EAG News

Photo Contest ‘Wonders of Geochemistry’: submit your photos by 1 March

photoIf you are passionate about geochemistry and have taken photos that capture the ‘Wonders of Geochemistry’, enter our photo contest! Everyone is allowed to participate and you can submit up to 3 photos.
Authors of the top 3 winning photos will receive a complimentary 5-year EAG membership (worth €100), publication of their photos on the EAG website, newsletter banners and in Elements EAG pages. The photos will also be printed as post cards and available for distribution at Goldschmidt2017.

2017 EAG medallists announced

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EAG Latest Publications

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Comment on “A cometary origin for atmospheric martian methane” by Fries et al., 2016
M.M.J. Crismani, N.M. Schneider, J.M.C. Plane

Reply to Comment on “A cometary origin for martian atmospheric methane” by Crismani et al., 2017
M. Fries

GPL1714_abstract_100Repulsion between calcite crystals and grain detachment during water–rock interaction
Y. Levenson, S. Emmanuel

Weathering in carbonate rocks is often thought to be governed by chemical dissolution. However, recent studies have shown that mechanical detachment of tiny grains contributes significantly to the overall surface retreat. Whether this detachment is caused by shear forces acting at the surface, or repulsive forces acting between grains, was not known. […]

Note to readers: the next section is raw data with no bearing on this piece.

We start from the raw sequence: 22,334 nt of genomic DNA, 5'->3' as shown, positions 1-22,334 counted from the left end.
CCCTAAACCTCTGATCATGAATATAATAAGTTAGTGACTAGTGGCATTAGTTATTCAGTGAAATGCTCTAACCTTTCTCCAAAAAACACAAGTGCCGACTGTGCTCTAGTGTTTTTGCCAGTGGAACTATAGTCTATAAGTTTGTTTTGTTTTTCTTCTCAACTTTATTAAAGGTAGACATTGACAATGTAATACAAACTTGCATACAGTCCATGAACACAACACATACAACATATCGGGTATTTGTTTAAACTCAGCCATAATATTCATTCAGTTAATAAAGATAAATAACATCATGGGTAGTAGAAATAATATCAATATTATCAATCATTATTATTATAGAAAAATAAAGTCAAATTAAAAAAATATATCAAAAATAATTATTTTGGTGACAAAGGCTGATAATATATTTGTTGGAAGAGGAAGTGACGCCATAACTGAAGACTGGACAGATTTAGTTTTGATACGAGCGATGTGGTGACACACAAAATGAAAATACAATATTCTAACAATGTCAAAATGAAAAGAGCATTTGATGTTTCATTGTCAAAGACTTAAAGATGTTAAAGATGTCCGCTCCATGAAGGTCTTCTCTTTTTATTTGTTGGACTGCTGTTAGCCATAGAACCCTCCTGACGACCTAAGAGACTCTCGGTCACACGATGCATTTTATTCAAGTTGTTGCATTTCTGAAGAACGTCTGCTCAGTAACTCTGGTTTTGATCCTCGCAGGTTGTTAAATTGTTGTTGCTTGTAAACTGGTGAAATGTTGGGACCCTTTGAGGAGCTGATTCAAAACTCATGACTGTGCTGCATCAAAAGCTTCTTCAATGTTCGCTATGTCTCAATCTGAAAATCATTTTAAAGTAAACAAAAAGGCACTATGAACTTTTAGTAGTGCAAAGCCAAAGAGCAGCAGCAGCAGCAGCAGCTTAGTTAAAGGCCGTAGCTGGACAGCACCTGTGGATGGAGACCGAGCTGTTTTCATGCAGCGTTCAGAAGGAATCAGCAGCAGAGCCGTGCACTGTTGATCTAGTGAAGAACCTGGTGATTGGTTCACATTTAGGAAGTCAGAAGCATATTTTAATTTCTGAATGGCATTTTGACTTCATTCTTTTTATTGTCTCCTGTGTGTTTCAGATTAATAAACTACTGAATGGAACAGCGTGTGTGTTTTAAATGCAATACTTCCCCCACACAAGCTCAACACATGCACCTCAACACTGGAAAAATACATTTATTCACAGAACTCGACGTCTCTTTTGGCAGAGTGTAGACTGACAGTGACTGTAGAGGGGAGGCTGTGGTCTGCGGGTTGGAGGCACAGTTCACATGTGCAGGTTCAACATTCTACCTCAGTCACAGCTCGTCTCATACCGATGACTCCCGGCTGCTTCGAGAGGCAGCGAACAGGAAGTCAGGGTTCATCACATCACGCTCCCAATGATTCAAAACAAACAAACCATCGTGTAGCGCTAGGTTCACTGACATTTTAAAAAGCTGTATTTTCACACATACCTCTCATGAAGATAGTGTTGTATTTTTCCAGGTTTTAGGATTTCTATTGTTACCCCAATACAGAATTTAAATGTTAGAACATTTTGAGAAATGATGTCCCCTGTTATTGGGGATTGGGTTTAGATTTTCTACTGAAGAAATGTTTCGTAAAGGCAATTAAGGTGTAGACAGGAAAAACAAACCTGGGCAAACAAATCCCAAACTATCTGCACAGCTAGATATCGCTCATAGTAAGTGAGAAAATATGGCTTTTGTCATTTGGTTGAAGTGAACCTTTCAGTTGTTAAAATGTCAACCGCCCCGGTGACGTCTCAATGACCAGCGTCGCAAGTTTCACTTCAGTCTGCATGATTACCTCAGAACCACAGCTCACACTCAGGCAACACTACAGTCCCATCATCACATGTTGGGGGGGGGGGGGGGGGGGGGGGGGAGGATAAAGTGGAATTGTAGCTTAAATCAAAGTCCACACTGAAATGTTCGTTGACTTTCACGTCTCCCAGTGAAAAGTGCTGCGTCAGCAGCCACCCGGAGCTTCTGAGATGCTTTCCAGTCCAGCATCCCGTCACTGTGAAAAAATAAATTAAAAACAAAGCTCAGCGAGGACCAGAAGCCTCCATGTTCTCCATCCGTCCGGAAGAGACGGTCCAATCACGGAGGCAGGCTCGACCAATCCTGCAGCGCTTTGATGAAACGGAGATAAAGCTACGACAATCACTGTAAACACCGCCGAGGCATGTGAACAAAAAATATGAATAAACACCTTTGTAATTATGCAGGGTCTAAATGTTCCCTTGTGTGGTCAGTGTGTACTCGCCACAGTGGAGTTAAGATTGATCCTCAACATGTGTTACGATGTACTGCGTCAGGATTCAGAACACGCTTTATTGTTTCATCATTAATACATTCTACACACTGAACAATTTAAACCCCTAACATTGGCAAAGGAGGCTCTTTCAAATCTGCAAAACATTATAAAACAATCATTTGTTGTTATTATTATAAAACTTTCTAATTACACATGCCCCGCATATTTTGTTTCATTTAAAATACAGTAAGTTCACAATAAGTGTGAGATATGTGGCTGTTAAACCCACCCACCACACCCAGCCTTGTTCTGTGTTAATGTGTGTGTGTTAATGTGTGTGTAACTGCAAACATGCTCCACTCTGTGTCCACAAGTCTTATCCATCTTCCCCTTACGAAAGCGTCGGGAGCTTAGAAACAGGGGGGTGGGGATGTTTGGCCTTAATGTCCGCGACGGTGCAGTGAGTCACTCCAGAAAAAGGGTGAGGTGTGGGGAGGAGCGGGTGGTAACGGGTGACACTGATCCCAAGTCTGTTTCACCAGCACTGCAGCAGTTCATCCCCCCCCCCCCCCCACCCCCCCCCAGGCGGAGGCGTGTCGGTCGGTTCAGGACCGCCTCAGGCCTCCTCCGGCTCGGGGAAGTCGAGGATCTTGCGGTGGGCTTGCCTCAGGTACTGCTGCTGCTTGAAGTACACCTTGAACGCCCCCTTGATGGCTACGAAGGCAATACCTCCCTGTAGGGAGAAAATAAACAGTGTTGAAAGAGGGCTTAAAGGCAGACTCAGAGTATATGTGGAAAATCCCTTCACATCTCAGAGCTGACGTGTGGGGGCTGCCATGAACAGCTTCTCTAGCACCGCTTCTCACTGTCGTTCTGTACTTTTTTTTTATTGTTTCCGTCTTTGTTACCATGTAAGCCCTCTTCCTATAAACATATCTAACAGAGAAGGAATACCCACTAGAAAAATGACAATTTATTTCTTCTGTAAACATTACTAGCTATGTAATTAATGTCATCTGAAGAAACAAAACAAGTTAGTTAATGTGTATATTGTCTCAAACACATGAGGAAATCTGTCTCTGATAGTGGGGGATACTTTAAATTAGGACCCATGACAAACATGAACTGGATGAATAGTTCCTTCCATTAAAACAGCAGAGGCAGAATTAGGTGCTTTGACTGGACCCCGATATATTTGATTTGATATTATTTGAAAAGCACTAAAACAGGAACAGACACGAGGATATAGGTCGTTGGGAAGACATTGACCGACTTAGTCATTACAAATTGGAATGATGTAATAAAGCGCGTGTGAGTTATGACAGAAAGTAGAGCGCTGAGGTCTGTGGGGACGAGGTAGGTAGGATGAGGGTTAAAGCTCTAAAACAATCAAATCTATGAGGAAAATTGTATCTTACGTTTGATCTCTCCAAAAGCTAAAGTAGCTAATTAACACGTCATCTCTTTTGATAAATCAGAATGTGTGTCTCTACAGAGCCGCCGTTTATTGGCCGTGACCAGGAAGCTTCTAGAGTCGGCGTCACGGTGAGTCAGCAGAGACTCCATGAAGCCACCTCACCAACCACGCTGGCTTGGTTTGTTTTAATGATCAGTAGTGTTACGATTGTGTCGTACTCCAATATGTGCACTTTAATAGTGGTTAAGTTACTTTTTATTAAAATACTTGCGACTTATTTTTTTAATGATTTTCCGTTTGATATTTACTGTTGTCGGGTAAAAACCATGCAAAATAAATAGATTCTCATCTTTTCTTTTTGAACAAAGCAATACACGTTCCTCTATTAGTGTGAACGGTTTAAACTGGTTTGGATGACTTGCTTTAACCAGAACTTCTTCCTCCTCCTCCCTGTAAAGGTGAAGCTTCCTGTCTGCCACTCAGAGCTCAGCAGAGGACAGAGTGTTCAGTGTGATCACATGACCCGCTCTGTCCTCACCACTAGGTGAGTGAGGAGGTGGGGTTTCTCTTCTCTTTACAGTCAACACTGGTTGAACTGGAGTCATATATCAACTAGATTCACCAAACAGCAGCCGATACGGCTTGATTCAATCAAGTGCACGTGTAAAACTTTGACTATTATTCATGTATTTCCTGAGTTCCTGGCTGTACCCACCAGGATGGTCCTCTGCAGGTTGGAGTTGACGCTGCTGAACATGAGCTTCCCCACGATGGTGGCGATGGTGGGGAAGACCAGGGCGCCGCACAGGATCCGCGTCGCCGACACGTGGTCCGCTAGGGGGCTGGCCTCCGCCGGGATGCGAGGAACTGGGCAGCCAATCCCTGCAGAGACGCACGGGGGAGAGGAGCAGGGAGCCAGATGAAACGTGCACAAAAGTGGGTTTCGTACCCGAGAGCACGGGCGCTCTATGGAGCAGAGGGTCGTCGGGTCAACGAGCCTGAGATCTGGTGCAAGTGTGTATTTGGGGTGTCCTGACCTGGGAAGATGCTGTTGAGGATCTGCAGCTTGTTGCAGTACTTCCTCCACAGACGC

Graph abstEvidence of sub-arc mantle oxidation by sulphur and carbon
A. Rielli, A.G. Tomkins, O. Nebel, J. Brugger, B. Etschmann, R. Zhong, G.M. Yaxley, D. Paterson

The oxygen fugacity (ƒO2) of the Earth’s mantle at subduction zones exerts a primary control on the genesis of mineral deposits in the overlying magmatic arcs and on speciation of volcanic gases emitted into the atmosphere. However, the processes governing mantle ƒO2 such as the introduction of oxidised material by subduction are still unresolved. […]

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gpv5n2_cover_100x100Thoughts and Reminiscences on Experimental Trace Element Partitioning
John H. Jones (NASA Johnson Space Center)

In this issue, John Jones reviews the history of experimental trace element partitioning from his personal point of view. In so doing, he considers experimental and analytical complexities, simple phase equilibria, and thermodynamic considerations. Jones also recounts personal interactions with other geochemists and petrologists.

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